Depicker, A., Govers, G., Jacobs, L., Campforts, B., Uwihirwe, J. & Dewitte, O. 2021. ‘Interactions between deforestation, landscape rejuvenation, and shallow landslides in the North Tanganyika - Kivu Rift region, Africa’. Earth Surface Dynamics 9: 445-462. DOI: https://doi.org/10.5194/esurf-9-445-2021 . I.F. 4.336.
Article in a scientific Journal / Article in a Journal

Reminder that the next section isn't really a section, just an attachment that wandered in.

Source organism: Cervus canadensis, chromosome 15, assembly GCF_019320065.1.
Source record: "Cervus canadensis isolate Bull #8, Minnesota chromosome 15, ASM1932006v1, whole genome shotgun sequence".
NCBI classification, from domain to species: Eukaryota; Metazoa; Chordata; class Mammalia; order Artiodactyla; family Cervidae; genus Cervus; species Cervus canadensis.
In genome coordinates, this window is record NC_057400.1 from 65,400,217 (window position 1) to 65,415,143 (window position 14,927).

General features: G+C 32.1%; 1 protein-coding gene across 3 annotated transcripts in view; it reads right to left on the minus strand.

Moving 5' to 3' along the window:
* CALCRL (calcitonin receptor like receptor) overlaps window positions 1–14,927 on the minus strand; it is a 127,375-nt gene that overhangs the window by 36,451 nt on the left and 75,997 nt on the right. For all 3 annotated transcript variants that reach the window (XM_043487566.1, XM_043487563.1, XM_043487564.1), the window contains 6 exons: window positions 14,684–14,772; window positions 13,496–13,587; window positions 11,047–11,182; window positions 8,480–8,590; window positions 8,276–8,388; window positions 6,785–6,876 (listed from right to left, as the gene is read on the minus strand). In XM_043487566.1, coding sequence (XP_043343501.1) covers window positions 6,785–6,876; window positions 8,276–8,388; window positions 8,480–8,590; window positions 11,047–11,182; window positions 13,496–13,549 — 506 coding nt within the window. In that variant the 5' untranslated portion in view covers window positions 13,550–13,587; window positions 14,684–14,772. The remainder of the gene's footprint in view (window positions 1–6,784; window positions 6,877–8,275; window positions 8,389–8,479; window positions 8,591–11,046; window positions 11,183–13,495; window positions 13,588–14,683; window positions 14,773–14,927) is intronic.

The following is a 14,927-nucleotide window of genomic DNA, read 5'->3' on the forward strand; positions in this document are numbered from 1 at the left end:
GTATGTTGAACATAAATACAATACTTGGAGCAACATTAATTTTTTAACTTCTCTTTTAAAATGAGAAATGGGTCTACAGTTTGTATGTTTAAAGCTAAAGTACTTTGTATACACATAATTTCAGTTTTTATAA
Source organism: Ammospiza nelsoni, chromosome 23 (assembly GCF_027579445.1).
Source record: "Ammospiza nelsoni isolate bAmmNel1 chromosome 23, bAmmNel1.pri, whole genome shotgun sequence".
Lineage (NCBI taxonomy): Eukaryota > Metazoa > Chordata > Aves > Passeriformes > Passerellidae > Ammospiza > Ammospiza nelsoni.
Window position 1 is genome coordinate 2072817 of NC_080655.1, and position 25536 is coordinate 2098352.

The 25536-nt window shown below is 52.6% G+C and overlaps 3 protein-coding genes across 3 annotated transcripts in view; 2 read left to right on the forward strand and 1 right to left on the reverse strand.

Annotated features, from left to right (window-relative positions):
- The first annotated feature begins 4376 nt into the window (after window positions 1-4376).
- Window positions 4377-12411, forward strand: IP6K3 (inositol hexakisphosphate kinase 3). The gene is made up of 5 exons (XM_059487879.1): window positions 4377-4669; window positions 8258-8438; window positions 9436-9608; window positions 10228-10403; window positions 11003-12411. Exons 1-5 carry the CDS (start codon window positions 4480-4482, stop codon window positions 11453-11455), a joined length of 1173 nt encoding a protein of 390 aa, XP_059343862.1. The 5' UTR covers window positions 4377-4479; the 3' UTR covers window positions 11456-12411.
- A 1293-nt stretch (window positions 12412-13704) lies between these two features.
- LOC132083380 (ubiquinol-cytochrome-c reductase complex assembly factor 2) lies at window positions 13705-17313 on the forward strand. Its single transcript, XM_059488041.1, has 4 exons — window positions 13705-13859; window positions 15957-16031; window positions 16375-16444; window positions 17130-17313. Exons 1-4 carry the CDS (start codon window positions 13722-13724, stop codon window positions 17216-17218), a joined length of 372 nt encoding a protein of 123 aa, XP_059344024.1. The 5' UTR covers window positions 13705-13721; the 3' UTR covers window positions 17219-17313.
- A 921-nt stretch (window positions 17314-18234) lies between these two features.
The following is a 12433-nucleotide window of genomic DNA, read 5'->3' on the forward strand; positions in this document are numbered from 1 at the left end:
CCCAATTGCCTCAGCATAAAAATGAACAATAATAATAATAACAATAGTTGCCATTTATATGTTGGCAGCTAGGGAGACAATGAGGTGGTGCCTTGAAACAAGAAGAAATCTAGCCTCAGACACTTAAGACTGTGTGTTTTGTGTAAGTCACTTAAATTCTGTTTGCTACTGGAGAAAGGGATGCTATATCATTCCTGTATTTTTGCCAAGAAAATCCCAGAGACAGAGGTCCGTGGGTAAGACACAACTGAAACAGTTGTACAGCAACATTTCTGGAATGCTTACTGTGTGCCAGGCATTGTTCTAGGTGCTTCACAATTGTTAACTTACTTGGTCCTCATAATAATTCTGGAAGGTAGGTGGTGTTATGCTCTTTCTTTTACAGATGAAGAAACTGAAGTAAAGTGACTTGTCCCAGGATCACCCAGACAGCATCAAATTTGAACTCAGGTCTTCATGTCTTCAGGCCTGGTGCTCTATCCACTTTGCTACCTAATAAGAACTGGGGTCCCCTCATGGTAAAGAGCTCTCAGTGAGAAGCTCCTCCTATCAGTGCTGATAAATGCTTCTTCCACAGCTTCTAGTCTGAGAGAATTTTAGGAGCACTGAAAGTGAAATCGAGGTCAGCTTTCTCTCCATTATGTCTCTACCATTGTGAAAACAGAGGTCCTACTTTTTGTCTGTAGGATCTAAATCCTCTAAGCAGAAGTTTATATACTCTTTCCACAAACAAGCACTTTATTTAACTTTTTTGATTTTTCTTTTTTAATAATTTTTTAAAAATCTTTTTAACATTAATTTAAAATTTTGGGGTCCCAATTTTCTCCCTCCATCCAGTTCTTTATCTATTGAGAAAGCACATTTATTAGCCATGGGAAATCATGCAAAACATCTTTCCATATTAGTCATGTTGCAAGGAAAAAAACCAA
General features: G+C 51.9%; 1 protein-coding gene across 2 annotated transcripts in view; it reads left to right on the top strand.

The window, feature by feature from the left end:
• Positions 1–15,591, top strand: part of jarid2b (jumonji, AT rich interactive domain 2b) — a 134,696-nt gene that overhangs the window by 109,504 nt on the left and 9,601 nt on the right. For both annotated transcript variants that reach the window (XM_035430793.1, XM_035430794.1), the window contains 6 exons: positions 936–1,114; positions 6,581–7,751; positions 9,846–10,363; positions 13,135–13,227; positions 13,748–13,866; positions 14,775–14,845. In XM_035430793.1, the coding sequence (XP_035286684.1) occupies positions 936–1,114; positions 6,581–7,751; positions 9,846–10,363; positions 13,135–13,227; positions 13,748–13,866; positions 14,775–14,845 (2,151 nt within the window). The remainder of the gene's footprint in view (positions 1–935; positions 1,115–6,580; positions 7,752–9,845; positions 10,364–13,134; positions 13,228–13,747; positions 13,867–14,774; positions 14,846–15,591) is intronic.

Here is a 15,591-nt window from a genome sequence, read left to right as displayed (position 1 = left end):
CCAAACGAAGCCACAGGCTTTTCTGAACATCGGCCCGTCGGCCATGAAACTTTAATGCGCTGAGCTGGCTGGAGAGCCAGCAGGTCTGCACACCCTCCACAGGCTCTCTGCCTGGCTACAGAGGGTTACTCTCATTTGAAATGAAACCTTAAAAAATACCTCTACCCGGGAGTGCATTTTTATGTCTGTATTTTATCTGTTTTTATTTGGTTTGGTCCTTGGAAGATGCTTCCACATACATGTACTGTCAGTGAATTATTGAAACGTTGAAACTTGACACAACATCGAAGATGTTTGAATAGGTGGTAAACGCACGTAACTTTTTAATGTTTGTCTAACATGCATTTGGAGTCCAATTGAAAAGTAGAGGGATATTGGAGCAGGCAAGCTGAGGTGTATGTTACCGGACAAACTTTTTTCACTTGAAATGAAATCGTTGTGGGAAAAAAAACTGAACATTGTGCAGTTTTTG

Deforestation is associated with a decrease in slope stability through the alteration of hydrological and geotechnical conditions. As such, deforestation increases landslide activity over short, decadal timescales. However, over longer timescales (0.1–10 Myr) the location and timing of landsliding is controlled by the interaction between uplift and fluvial incision. Yet, the interaction between (human-induced) deforestation and landscape evolution has hitherto not been explicitly considered. We address this issue in the North Tanganyika–Kivu rift region (East African Rift). In recent decades, the regional population has grown exponentially, and the associated expansion of cultivated and urban land has resulted in widespread deforestation. In the past 11 Myr, active continental rifting and tectonic processes have forged two parallel mountainous rift shoulders that are continuously rejuvenated (i.e., actively incised) through knickpoint retreat, enforcing topographic steepening. In order to link deforestation and rejuvenation to landslide erosion, we compiled an inventory of nearly 8000 recent shallow landslides in © Google Earth imagery from 2000–2019. To accurately calculate landslide erosion rates, we developed a new methodology to remediate inventory biases linked to the spatial and temporal inconsistency of this satellite imagery. Moreover, to account for the impact of rock strength on both landslide occurrence and knickpoint retreat, we limit our analysis to rock types with threshold angles of 24–28∘. Rejuvenated landscapes were defined as the areas draining towards Lake Kivu or Lake Tanganyika and downstream of retreating knickpoints. We find that shallow landslide erosion rates in these rejuvenated landscapes are roughly 40 % higher than in the surrounding relict landscapes. In contrast, we find that slope exerts a stronger control on landslide erosion in relict landscapes. These two results are reconciled by the observation that landslide erosion generally increases with slope gradient and that the relief is on average steeper in rejuvenated landscapes. The weaker effect of slope steepness on landslide erosion rates in the rejuvenated landscapes could be the result of three factors: the absence of earthquake-induced landslide events in our landslide inventory, a thinner regolith mantle, and a drier climate. More frequent extreme rainfall events in the relict landscapes, and the presence of a thicker regolith, may explain a stronger landslide response to deforestation compared to rejuvenated landscapes. Overall, deforestation initiates a landslide peak that lasts approximately 15 years and increases landslide erosion by a factor 2 to 8. Eventually, landslide erosion in deforested land falls back to a level similar to that observed under forest conditions, most likely due to the depletion of the most unstable regolith. Landslides are not only more abundant in rejuvenated landscapes but are also smaller in size, which may again be a consequence of a thinner regolith mantle and/or seismic activity that fractures the bedrock and reduces the minimal critical area for slope failure. With this paper, we highlight the importance of considering the geomorphological context when studying the impact of recent land use changes on landslide activity.